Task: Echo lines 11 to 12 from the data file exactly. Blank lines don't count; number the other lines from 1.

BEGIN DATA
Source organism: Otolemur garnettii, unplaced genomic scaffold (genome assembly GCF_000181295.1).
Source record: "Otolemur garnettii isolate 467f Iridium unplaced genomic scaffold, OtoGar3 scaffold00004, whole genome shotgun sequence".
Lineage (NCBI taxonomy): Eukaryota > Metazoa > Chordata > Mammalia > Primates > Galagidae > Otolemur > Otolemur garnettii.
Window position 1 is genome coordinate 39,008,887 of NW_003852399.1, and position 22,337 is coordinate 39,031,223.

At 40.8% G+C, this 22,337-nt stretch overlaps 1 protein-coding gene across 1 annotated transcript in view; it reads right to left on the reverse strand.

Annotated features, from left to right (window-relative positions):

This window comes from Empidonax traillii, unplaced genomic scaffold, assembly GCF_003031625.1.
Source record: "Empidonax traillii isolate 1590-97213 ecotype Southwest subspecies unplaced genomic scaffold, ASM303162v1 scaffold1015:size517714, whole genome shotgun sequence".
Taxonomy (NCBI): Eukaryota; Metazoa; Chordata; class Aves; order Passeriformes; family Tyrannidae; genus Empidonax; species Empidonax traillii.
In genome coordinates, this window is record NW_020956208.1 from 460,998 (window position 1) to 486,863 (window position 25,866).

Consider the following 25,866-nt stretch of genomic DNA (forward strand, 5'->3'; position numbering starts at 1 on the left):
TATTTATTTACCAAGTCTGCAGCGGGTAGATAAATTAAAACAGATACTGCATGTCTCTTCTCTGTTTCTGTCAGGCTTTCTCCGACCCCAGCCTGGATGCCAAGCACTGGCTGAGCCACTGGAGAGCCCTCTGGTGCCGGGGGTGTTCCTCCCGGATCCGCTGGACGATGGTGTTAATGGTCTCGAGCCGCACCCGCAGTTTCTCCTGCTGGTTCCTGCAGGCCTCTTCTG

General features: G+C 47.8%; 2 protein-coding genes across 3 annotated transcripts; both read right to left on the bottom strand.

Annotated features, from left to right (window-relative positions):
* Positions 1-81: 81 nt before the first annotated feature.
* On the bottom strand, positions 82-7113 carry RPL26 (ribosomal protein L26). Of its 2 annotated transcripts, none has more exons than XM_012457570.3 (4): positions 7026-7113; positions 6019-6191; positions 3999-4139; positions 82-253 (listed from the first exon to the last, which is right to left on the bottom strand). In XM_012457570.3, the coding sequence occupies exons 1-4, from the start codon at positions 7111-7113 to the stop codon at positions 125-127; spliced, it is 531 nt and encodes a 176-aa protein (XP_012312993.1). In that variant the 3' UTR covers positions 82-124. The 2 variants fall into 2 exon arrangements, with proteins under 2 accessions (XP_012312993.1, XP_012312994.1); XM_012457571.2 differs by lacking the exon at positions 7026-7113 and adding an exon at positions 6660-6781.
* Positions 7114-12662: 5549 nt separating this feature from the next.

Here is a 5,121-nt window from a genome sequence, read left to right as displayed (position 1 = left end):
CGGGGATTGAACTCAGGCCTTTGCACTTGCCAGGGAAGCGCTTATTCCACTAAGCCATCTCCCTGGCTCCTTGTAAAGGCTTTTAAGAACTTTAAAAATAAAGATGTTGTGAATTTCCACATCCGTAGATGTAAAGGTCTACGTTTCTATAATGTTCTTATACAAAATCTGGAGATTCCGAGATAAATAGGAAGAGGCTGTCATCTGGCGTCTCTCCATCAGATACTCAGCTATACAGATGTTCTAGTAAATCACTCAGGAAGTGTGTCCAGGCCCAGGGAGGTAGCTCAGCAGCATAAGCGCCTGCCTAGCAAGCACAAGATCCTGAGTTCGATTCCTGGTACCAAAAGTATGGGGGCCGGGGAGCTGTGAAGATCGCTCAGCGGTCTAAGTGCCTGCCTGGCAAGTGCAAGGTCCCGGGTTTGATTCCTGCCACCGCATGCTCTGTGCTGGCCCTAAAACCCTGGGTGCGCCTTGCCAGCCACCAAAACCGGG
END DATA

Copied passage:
Consider the following 25,866-nt stretch of genomic DNA (forward strand, 5'->3'; position numbering starts at 1 on the left):
TATTTATTTACCAAGTCTGCAGCGGGTAGATAAATTAAAACAGATACTGCATGTCTCTTCTCTGTTTCTGTCAGGCTTTCTCCGACCCCAGCCTGGATGCCAAGCACTGGCTGAGCCACTGGAGAGCCCTCTGGTGCCGGGGGTGTTCCTCCCGGATCCGCTGGACGATGGTGTTAATGGTCTCGAGCCGCACCCGCAGTTTCTCCTGCTGGTTCCTGCAGGCCTCTTCTG